Simanaitis Says

On cars, old, new and future; science & technology; vintage airplanes, computer flight simulation of them; Sherlockiana; our English language; travel; and other stuff

GMAX AND THE WESTLAND LYSANDER PART 2

TODAY, MY GMAX rendering of the Westland Lysander continues. As noted yesterday, the more documentation, the more to model.

Modeling the Powerplant. The image in Cutaways, plus Internet research, prompted modeling details of the Lysander’s Bristol Mercury 870-hp air-cooled nine-cylinder radial.

The GMax Bristol Mercury radial.

One of Microsoft’s default aircraft, the Curtiss Jenny, features animated valve gear for its OX-5. I borrowed its coding for the Mercury’s exposed rocker arms. Indeed, they’re barely visible within the Lizzie’s cowling, but don’t forget the Gargoyle Strategy.

More Documentation. Haynes Publishing U.K. offers Owners’ Workshop Manuals for many cars and aircraft, one of which is Edward Wake-Walker’s Westland Lysander Manual 1936-44 (all marks): An insight into owning, flying and maintaining the RAF’s famous World War 2 ‘cloak-and dagger’ spy plane. This fine book gave me another 158 pages of inspiration for potential modeling.

Also, New Zealand’s Flight Manuals Online offers historical documents, in this case U.K. Air Ministry Lysander manuals from 1939 and 1943. Another 133 pages of text and photos on the aircraft and 43 pages on pilot’s notes.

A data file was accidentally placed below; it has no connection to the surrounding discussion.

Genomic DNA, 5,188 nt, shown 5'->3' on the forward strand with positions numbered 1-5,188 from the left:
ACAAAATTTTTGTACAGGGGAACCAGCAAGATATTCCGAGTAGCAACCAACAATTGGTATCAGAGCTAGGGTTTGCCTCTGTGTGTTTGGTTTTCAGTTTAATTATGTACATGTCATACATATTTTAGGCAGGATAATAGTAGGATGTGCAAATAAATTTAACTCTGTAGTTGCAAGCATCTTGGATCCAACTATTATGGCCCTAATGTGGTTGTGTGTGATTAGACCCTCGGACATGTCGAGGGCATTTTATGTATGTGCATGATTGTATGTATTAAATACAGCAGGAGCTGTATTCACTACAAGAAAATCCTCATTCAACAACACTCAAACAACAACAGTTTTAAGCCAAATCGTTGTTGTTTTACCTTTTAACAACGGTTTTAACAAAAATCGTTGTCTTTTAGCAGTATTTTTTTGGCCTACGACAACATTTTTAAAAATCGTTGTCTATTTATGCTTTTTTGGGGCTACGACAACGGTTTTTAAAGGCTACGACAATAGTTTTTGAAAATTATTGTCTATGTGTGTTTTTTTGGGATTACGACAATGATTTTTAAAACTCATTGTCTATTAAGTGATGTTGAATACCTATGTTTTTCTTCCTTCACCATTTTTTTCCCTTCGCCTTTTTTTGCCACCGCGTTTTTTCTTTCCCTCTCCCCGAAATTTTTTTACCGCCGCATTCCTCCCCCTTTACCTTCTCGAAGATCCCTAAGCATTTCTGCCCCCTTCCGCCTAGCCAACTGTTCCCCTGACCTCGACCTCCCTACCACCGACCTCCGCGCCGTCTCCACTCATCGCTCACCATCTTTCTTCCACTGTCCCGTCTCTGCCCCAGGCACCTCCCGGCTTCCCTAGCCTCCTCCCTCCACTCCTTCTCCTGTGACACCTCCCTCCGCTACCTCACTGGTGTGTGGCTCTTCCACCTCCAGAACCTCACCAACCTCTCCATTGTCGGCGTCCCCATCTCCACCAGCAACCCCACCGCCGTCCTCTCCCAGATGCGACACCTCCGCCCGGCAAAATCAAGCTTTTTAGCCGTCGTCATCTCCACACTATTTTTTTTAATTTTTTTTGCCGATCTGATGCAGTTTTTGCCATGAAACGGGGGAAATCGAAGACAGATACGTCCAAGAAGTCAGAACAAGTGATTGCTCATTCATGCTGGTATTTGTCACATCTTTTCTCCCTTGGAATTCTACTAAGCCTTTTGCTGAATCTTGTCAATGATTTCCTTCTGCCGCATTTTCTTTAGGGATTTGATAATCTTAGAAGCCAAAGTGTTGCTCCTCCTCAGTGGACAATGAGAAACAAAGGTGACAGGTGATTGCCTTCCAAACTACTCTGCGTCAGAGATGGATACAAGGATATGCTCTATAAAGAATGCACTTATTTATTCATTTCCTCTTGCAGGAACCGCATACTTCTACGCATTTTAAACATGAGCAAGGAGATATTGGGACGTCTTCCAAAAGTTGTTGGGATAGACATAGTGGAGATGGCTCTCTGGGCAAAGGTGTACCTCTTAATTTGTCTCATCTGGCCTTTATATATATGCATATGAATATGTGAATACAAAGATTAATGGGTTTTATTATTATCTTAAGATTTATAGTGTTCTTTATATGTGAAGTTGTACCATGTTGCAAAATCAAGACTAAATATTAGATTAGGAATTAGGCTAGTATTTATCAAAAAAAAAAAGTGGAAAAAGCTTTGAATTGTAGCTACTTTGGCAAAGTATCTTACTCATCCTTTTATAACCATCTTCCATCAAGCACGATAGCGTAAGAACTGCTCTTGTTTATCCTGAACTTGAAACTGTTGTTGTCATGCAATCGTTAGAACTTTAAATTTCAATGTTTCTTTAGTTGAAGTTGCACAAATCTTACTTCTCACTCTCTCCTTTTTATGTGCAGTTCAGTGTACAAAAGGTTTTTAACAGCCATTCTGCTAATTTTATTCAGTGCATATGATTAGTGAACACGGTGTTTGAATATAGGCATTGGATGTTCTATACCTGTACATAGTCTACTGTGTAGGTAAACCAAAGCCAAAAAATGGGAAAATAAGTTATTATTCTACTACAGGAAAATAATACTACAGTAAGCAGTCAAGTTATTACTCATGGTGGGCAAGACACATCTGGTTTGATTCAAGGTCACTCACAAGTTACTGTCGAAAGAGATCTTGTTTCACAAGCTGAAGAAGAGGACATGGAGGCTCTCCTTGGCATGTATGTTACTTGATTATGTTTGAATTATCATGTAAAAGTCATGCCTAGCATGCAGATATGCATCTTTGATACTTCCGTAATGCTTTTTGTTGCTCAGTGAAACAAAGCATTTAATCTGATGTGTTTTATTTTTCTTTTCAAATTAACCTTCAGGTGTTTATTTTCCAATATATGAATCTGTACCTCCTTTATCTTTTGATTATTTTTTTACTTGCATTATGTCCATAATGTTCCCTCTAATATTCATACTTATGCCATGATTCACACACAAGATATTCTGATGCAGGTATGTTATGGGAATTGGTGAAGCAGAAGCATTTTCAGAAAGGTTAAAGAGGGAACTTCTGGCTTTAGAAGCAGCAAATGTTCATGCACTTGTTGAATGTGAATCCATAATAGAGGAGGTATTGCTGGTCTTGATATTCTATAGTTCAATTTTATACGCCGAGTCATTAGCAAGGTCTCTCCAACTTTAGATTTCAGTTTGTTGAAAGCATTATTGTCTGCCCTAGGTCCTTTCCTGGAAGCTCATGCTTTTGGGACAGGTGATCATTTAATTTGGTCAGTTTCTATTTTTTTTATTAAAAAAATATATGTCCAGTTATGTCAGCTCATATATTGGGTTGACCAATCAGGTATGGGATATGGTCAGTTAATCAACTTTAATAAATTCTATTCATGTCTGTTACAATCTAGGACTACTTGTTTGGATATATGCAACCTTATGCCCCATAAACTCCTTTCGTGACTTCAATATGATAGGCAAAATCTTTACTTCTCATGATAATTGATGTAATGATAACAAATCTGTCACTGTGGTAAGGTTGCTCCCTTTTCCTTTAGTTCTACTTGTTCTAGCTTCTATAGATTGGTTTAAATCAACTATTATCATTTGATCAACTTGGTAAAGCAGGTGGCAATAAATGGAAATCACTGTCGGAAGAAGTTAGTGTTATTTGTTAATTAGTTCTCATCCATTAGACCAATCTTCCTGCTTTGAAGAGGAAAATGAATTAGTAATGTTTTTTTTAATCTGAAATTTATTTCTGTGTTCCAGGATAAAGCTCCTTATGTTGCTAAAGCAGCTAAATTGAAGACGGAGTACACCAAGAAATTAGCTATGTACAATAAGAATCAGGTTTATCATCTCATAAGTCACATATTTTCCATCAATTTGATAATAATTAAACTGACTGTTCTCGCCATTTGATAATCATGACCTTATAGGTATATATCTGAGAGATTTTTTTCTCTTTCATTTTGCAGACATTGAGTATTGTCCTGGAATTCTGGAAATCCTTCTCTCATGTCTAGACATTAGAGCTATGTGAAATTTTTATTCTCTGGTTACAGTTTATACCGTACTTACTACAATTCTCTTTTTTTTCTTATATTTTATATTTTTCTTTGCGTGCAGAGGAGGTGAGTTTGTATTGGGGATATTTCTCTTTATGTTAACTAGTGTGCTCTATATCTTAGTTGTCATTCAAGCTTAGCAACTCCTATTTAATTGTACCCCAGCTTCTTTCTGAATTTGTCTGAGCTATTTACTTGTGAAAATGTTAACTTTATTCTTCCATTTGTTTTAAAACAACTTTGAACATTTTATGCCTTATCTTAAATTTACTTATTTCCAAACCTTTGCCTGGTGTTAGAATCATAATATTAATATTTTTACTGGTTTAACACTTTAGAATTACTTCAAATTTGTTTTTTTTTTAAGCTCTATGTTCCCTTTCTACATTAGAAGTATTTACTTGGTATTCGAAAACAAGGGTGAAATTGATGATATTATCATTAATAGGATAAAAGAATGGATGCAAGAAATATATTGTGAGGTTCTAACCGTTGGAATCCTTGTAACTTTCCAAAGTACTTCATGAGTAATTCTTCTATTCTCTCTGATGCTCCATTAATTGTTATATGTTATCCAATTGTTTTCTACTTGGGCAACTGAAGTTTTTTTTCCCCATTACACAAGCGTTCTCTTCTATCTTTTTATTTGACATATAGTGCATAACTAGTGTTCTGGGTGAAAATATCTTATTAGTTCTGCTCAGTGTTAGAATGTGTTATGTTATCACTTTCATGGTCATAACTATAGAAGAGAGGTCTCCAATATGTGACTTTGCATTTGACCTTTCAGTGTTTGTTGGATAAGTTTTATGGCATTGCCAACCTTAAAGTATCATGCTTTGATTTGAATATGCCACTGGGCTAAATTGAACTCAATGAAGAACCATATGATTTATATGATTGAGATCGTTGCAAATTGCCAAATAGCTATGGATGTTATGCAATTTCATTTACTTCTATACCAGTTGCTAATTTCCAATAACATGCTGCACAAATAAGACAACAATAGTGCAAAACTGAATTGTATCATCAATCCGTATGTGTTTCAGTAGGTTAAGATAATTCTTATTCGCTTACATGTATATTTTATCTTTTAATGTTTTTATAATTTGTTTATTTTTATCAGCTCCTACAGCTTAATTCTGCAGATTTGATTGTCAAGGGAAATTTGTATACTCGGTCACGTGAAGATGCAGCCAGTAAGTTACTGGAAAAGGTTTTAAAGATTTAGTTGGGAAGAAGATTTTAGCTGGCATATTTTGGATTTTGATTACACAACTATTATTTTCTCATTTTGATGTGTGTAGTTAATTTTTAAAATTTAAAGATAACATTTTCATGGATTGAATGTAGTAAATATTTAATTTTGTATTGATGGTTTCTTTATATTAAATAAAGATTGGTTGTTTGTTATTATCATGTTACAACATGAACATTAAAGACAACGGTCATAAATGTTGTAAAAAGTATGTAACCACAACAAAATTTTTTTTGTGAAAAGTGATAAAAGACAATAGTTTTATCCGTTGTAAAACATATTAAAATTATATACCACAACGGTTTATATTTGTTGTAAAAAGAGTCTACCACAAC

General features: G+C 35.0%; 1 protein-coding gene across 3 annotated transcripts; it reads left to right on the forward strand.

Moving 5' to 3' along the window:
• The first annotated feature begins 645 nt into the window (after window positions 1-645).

Talk about being tempted with more modeling information. I learned more about Lizzie as well.

The Lysander’s GMax rendering of its propulsion hardware.

For example, the engine’s oil supply (shown in blue) has twin intercoolers located low on either side of the pilot’s high-mounted seating. Air is drawn in from the aircraft’s nose, passes through ducting to the intercoolers, and exits through fuselage vents.

There are twin cockpits separated by the fuel tank. On Lizzies fitted for supporting ground troops, the aft gunner had a swiveling seat and a Lewis machine gun. Forward-firing Browning machine guns were mounted in the wheel spats. Special Operations Executive aircraft dispensed with armament for weight savings. On some of the SOE missions, several people crammed into the rear cockpit.

An interior in progress.

A good story gleaned from the Haynes manual: On a harrowing mission, an SOE pilot was returning to England with an operative. The Lizzie’s compass had been destroyed by ground fire and, in approaching a fog-shrouded channel, they got hopelessly lost. Eventually landing out of fuel, in friendly or enemy territory?, the pilot went searching for help. He came back and said, “I can’t understand a word they are saying, but it appears we’re in Scotland….”

Color-coded Components. To help with fitments, clearances, and the like, GMax elements can be modeled in different colors. The Lizzie’s SOE livery came later.

A multi-hued Lizzie.

Lateral Thinking Helps. My GMax Lizzie has three articulated openings: the aft hatch, the pilot’s roof panel and his side windows. However, Microsoft Flight Simulator’s Software Development Kit provides coding for only two, typically front and rear doors.

Above, image from Aeroplane, December 2001. Below, the GMax rendering.


Lateral thinking helps (like using rocker-arm coding for articulating a passenger’s headscarf). The SDK offers tailhook articulation for carrier-based aircraft. So when my Lizzie’s pilot wants to open his overhead panel, he just hits keyboard “T.” ds

© Dennis Simanaitis, SimanaitisSays.com, 2019

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